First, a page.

The report was directed at answering five major questions: how are public schools funded, how are funds spent, what are the biggest budget issues, how are public schools doing and what are the issues for the next biennium. Public schools receive 64.8 percent of their funds from the State and these funds are distributed to Local Education Agencies by way of allotments. Allotments are distributed by formulas, mostly by the Average Daily Membership (ADM) formula, and the allotments consist of three types: position allotments (63 percent of state funds), dollar allotments (15 percent), and categorical allotments (22 percent). State funding has increased 42.6 percent from $5.59 billion in 2000-2001 to $8.19 billion in 2008-2009, and the State funding per ADM has also increased by 24.6 percent to $5,549/per pupil during this same timeframe.  Salary and benefits in 2007-2008 were 90.1 percent of the state funding, on average. Other major expenditures were transportation, supplies and materials, school technology and staff development. The revenue from the education lottery and the cap to the ABC bonuses was discussed. The lottery funded $154.2 million for school construction, $108.1 million for class size reduction, $84.6 million for More At Four, and $38.5 million for college scholarships. The ABC bonuses were capped at $94.2 million though they needed $134.1 million to fully fund them last year. They reviewed the academic performance of students for 2007-2008. In conclusion, the staff discussed the education budget shortfall and the possible 3, 5, or 7 percent reduction to public education in the continuation budget.  One way to manage the shortfall would be to increase class size. For every student added to a class the state could save $170 million on funding. It was noted that because of the change in Kindergarten eligibility for students in 2009-2010 the state will save $50 million in funding (avoided cost) this year. There was a brief mention of the federal stimulus package. Preliminary figures show the distribution to Education in NC would be approximately $1,142.8 billion in the first part of the Fiscal Stabilization funds. These funds are restricted in that they can be used for education funding to increase the allotment from a minimum allocation distributed in 2005-2006 budget to reach to the funding allocated in the 2007-2008 budget. Other funding includes: High Priority Fiscal Stabilization $254.3 million, Title I $169.2 million 2009 and the same amount in 2010, Special Education $162.5 million in 2009 and 2010, Education Technology $8.2 million and Homeless Assistance $0.6 million. Members were cautioned regarding these figures as they were only estimated amounts.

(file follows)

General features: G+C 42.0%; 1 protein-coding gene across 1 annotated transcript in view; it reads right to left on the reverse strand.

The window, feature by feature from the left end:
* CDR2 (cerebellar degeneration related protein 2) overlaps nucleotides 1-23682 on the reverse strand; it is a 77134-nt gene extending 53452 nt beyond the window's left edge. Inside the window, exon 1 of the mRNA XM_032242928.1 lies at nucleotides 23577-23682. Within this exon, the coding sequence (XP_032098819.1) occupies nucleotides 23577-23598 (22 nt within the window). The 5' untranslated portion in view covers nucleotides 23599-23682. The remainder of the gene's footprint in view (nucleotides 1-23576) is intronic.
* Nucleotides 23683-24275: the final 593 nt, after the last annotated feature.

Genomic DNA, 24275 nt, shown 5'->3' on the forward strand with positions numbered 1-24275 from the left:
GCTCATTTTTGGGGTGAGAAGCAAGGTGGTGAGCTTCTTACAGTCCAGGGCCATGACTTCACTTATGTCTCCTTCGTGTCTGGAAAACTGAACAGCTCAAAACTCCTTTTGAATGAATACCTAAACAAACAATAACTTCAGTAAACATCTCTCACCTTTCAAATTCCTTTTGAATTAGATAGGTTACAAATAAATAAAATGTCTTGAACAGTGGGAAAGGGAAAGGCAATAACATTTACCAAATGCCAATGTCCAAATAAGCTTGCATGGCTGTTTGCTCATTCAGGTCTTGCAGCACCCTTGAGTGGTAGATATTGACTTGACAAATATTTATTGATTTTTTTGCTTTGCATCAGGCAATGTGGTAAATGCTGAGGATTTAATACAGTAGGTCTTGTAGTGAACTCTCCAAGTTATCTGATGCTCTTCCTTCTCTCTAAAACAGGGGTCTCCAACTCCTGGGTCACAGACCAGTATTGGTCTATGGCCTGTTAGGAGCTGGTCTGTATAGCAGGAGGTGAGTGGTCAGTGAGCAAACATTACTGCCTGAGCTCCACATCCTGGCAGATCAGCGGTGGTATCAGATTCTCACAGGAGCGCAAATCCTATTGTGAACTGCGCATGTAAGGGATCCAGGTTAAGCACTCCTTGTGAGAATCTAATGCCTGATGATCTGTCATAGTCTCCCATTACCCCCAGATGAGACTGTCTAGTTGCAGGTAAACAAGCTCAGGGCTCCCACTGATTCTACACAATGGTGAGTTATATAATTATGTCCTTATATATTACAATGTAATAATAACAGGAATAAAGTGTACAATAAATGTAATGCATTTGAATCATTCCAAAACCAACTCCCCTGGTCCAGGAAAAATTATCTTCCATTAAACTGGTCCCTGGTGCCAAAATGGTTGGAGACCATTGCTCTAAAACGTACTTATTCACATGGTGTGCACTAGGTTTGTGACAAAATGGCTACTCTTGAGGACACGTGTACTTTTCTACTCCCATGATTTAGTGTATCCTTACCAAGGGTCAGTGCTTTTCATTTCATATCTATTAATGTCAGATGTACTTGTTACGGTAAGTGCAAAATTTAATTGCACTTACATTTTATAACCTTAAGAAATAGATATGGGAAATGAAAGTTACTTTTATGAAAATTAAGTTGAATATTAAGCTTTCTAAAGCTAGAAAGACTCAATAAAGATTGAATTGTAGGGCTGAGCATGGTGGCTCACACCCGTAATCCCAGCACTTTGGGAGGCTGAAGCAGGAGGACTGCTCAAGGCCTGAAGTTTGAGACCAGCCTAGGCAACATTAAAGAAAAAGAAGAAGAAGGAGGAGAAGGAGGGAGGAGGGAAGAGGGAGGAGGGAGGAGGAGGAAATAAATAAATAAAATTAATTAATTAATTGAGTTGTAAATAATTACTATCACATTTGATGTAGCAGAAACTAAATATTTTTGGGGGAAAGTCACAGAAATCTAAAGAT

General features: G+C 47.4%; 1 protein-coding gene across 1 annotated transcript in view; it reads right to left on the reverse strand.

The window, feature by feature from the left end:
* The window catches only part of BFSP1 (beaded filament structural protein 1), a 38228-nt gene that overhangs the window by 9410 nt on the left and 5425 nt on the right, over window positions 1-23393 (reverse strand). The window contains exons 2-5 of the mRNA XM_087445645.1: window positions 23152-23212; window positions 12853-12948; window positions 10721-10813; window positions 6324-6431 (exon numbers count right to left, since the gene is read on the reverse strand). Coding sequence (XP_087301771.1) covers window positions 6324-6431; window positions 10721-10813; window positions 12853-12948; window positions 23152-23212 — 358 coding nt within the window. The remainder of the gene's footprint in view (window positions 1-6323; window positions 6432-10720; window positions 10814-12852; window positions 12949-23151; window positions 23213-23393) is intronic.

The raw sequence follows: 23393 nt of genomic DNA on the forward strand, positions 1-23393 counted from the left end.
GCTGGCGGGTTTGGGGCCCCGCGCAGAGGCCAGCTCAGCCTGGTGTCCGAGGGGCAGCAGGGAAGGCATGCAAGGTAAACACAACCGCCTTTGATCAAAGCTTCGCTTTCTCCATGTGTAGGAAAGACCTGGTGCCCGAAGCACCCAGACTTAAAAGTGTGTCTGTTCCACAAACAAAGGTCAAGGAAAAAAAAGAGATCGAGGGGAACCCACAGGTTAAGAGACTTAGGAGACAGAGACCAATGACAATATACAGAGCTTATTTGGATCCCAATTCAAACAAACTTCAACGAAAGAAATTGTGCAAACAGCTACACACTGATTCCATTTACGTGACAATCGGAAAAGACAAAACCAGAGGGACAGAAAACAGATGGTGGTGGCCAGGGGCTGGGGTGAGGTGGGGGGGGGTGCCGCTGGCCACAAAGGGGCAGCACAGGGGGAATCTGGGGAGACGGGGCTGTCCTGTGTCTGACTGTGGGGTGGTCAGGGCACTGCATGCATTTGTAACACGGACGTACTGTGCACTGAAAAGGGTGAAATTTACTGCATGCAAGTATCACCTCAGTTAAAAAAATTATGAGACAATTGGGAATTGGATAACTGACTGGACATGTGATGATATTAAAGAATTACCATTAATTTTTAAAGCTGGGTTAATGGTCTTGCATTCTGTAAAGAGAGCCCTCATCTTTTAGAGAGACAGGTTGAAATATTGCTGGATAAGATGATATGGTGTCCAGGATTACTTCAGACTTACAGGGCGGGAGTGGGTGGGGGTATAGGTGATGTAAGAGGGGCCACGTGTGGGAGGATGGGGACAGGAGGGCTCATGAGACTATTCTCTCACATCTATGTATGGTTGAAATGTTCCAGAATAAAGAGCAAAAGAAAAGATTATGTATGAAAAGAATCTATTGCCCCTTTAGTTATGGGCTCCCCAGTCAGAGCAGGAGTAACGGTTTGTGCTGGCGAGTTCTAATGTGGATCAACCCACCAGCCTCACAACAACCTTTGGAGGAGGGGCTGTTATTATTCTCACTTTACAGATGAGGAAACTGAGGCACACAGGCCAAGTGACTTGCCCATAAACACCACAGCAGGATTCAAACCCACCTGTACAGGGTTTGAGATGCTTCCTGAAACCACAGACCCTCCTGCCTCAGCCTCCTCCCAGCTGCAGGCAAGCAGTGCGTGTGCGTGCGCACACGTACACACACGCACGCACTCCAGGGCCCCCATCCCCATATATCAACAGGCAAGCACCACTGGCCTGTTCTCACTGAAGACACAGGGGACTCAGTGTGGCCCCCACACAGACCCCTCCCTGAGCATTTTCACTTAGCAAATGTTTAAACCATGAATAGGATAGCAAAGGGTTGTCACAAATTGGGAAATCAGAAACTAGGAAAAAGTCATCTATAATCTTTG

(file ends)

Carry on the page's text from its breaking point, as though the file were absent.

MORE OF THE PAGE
Whose schools work better?